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678  structures 2883  species 4  interactions 13065  sequences 774  architectures

Family: Peptidase_C14 (PF00656)

Summary: Caspase domain

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Caspase Edit Wikipedia article

Caspase domain
Caspase 1.png
Structure of caspase-1 (CASP1), originally called interleukin-1 beta-converting enzyme (ICE), the first human caspase to be identified.[1]
Symbol Peptidase_C14
Pfam PF00656
Pfam clan CL0093
InterPro IPR002398
SCOP 1ice

Caspases (cysteine-aspartic proteases, cysteine aspartases or cysteine-dependent aspartate-directed proteases) are a family of protease enzymes playing essential roles in programmed cell death (including apoptosis, pyroptosis and necroptosis) and inflammation. They are named caspases due to their specific cysteine protease activity – a cysteine in its active site nucleophilically attacks and cleaves a target protein only after an aspartic acid residue. As of 2009, there are 11 or 12 confirmed caspases in humans[note 1] and 10 in mice, carrying out a variety of cellular functions.

The role of these enzymes in programmed cell death was first identified in 1993, with their functions in apoptosis well characterised. This is a form of programmed cell death, occurring widely during development, and throughout life to maintain cell homeostasis. Activation of Caspases ensures that the cellular components are degraded in a controlled manner, carrying out cell death with minimal effect on surrounding tissues.[3]

Caspases have other identified roles in programmed cell death such as pyroptosis and necroptosis. These forms of cell death are important for protecting an organism from stress signals and pathogenic attack. Caspases also have a role in inflammation, whereby it directly processes pro-inflammatory cytokines such as pro-IL1β. These are signalling molecules that allow recruitment of immune cells to an infected cell or tissue. There are other identified roles of caspases such as cell proliferation, tumour suppression, cell differentiation, neural development and axon guidance and ageing.[4]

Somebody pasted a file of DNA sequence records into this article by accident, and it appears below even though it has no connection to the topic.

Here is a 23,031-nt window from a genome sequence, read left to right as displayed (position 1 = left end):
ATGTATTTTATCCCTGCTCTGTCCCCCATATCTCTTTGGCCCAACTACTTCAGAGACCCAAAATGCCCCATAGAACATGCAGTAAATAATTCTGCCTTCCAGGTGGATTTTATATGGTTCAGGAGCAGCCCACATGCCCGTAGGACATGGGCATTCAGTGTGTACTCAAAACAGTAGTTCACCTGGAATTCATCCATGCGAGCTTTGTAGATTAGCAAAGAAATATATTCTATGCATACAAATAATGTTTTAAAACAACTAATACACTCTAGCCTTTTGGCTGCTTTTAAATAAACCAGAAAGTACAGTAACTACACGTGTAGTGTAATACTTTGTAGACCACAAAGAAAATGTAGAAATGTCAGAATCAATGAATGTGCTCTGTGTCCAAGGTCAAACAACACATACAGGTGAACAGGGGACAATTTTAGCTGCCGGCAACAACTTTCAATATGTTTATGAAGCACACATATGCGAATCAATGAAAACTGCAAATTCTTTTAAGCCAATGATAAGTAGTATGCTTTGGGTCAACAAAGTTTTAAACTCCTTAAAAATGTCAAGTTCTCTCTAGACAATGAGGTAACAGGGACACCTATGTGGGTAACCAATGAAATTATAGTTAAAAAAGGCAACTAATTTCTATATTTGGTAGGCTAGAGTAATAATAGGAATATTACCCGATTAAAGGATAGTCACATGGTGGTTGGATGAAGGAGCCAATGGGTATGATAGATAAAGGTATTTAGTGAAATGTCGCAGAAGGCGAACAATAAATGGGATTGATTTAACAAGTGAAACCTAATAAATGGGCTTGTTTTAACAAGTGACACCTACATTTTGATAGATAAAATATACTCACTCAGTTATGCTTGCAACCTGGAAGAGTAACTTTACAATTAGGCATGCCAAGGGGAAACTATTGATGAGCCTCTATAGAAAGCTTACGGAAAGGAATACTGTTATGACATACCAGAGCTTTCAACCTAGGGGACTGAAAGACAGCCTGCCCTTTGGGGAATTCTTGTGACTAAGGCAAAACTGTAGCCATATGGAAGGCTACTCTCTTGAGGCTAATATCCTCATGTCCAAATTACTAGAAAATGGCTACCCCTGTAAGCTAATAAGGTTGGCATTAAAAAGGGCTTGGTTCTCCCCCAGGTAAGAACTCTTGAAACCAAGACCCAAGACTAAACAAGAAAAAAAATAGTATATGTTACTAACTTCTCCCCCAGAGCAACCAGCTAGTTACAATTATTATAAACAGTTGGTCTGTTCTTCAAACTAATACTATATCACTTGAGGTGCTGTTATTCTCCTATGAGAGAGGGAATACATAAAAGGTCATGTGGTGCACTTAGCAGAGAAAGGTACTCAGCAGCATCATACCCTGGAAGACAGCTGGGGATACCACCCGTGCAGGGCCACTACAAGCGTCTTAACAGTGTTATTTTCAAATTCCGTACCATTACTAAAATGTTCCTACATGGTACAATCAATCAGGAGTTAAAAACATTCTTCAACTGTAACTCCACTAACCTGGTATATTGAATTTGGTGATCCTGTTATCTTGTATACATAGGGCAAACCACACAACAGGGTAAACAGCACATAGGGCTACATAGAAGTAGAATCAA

Caspase deficiency has been identified as a cause of tumour development. Tumour growth can occur by a combination of factors, including a mutation in a cell cycle gene which removes the restraints on cell growth, combined with mutations in apoptopic proteins such as Caspases that would respond by inducing cell death in abnormally growing cells.[5] Conversely, over-activation of some caspases such as caspase-3 can lead to excessive programmed cell death. This is seen in several neurodegenerative diseases where neural cells are lost, such as Alzheimer's disease.[5] Caspases involved with processing inflammatory signals are also implicated in disease. Insufficient activation of these caspases can increase an organism's susceptibility to infection, as an appropriate immune response may not be activated.[5] The integral role caspases play in cell death and disease has led to research on using caspases as a drug target. For example, inflammatory caspase-1 has been implicated in causing autoimmune diseases; drugs blocking the activation of Caspase-1 have been used to improve the health of patients. Additionally, scientists have used caspases as cancer therapy to kill unwanted cells in tumours.[6]

Functional classification of capsizes

Most caspases play a role in programmed cell death. These are summarized in the table below. The enzymes are sub classified into three types: Initiator, Executioner and Inflammatory.[7]

Programmed Cell Death Type of Caspase Enzyme Organism
Apoptosis Initiator Caspase 2 human and mouse
Caspase 8 human and mouse
Caspase 9 human and mouse
Caspase 10 human only [8]
Executioner Caspase 3 human and mouse
Caspase 6 human and mouse
Caspase 7 human and mouse
Pyroptosis Inflammatory Caspase 1 human and mouse
Caspase 4 human [note 2]
Caspase 5 human [note 2]
Caspase 11 mouse [note 2]
Caspase 12 mouse and some humans [note 1]
Caspase 13 cattle only [10]
Other roles Other Caspase 14 human and mouse

Note that in addition to apoptosis, Caspase-8 is also required for the inhibition of another form of programmed cell death called Necroptosis. Caspase-14 plays a role in epithelial cell keratinocyte differentiation and can form an epidermal barrier that protects against dehydration and UVB radiation.[11]

Activation of caspases

Caspases are synthesised as inactive zymogens (pro-caspases) that are only activated following an appropriate stimulus. This post-translational level of control allows rapid and tight regulation of the enzyme.

Activation involves dimerization and often oligomerisation of pro-caspases, followed by cleavage into a small subunit and large subunit. The large and small subunit associate with each other to form an active heterodimer caspase. The active enzyme often exists as a heterotetramer in the biological environment, where a pro-caspase dimer is cleaved together to form a heterotetramer.[12]